- Unbalanced conference schedule. That brings us to the next point. Many athletic directors who voted to stay at eight league games did not want to play five road conference games every other year. Babcock, who spent time at Missouri when the Tigers were in the Big 12, pointed out that the fifth conference road game ended up costing both Oklahoma State and Kansas State a chance to play for the national championship. In 2011, the unbeaten Cowboys lost at Iowa State 37-31 in double overtime, setting up the LSU-Alabama rematch in the BCS national title game. In 2012, unbeaten Kansas State lost at Baylor 52-24.
The wild card, of course, is how the College Football Playoff committee will view strength of schedule for conferences that play eight league games vs. conferences that play nine league games. Clemson athletic director Dan Radakovich, who will serve on the playoff committee, said the totality of the schedule must be considered regardless of how many league games are played.
“The eight-game [schedule], plus the one out-of-conference game, works best for us right now,” he said. “Things could change down the road, four or five years from now after some experience with the College Football Playoff, but that’s where we need to be right now.”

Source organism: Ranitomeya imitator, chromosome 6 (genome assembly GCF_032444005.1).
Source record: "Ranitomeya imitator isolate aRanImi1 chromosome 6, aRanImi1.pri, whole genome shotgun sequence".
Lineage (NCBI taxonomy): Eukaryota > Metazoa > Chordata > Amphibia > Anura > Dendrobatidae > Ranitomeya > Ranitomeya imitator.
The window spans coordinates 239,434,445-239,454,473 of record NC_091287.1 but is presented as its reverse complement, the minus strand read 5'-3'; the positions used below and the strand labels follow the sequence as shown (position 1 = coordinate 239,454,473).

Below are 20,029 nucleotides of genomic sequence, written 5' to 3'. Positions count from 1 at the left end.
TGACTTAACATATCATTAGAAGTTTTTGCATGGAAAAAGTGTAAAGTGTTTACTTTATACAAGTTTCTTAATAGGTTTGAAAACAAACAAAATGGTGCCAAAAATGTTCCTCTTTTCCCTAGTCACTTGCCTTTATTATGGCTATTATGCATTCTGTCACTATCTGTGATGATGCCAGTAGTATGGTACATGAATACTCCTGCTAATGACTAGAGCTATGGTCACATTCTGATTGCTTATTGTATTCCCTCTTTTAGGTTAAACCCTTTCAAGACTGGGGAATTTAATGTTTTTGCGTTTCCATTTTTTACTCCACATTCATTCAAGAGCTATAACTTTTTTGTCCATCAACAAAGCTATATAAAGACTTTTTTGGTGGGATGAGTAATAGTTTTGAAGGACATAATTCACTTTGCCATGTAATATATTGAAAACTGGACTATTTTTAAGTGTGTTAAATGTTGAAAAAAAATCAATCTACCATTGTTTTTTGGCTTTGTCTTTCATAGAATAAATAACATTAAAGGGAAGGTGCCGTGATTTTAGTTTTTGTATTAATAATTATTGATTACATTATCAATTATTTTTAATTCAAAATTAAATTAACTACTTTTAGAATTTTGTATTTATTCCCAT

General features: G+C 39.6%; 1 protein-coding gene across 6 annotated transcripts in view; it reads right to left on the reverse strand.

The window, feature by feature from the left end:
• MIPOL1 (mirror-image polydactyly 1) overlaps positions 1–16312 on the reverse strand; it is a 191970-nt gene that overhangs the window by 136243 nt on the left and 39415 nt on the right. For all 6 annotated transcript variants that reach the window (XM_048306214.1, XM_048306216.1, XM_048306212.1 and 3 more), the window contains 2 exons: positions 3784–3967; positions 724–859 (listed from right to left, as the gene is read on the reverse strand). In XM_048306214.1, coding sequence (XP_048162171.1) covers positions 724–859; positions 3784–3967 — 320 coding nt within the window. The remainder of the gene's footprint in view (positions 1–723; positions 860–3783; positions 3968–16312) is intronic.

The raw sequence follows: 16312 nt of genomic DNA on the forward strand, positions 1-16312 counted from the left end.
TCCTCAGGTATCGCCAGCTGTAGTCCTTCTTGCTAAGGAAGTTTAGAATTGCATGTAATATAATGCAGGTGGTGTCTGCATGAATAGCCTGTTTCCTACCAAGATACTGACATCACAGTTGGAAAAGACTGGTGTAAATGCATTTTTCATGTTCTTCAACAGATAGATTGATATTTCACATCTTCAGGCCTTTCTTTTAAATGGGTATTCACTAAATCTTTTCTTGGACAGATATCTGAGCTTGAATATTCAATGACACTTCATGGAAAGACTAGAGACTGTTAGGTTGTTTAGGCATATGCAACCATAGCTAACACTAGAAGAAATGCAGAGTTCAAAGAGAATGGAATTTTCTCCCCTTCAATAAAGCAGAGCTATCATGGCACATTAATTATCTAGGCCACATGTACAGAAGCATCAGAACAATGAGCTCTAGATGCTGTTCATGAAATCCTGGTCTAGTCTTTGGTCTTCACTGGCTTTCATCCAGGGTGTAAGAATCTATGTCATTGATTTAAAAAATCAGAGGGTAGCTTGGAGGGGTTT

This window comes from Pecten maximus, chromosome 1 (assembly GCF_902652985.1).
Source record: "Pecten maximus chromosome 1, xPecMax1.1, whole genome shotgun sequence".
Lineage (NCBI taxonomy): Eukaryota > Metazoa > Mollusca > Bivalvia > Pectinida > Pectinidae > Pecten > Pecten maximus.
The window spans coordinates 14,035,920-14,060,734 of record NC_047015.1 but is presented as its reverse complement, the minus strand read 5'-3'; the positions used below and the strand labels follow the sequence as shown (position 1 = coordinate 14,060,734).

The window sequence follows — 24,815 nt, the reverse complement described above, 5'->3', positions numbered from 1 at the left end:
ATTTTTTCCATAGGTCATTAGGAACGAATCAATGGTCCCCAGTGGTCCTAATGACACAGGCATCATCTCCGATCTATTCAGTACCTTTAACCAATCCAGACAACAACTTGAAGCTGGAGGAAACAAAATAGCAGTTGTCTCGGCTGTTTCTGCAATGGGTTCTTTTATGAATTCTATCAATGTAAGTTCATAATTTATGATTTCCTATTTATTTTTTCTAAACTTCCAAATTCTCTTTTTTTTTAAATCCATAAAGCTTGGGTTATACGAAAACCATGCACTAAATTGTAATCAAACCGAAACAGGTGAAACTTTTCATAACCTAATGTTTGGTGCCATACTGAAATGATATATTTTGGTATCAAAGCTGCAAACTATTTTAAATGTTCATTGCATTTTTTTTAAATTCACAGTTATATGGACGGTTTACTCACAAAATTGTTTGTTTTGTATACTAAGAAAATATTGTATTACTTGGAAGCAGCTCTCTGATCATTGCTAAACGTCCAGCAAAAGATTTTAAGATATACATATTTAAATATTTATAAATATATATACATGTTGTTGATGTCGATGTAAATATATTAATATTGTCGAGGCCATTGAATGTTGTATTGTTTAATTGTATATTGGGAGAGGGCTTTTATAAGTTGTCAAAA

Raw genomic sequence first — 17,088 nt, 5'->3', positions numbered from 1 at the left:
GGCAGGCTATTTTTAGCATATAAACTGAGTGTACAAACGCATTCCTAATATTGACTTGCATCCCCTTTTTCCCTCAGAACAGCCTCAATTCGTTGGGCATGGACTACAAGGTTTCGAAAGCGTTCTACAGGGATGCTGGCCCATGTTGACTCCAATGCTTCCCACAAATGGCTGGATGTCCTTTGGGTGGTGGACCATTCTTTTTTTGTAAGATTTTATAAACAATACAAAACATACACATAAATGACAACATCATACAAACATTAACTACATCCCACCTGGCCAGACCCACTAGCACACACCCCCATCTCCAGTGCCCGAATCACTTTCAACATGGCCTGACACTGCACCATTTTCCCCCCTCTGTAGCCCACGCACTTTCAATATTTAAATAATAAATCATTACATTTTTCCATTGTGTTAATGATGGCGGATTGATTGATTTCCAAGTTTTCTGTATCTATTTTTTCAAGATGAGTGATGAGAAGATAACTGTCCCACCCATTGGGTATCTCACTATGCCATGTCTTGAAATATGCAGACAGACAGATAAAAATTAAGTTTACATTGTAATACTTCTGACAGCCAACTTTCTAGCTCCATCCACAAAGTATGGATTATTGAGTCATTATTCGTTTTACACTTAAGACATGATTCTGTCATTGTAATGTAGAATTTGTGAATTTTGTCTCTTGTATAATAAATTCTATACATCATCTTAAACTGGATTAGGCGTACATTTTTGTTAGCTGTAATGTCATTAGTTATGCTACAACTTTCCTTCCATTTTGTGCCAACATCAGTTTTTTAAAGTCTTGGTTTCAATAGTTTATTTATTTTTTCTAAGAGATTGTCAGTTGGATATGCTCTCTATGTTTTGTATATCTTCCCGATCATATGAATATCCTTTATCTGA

The ACC opens its spring meetings today with critical decisions to be made about its future. And we are not just talking about scheduling.
Divisional structure, potential changes to the championship game and more discussion about a possible ACC Network are all on the table as league athletic directors, coaches and administrators gather in Amelia Island, Florida, for the next four days.
Each topic is carefully interlaced and fraught with its own complicated issues. No decision about one can be made without impacting another. Just as an example: Any new information on a possible ACC Network could end up determining whether the league stays with an eight-game or moves to a nine-game conference schedule. Then that decision could ultimately determine what the ACC does with its division and championship game format.
“It’s like dumping out a Lego set and trying to piece it all together and do it right,” Syracuse athletic director Daryl Gross said. “And it’s not as simple as red goes with red, yellow goes with yellow. It’s a little more complex. But all these things are such good, challenging things to look at. It’s exciting, the discussions are really exciting right now because there are so many creative things that can happen out of all this.”
While there does seem to be more movement toward a nine-game schedule among the athletic directors than there was last year, the league does not yet have a simple majority in favor of adding another conference game.
There also is very little traction for changing the division format or championship game setup -- even though the ACC petitioned the NCAA to be granted the flexibility to determine its title game participants.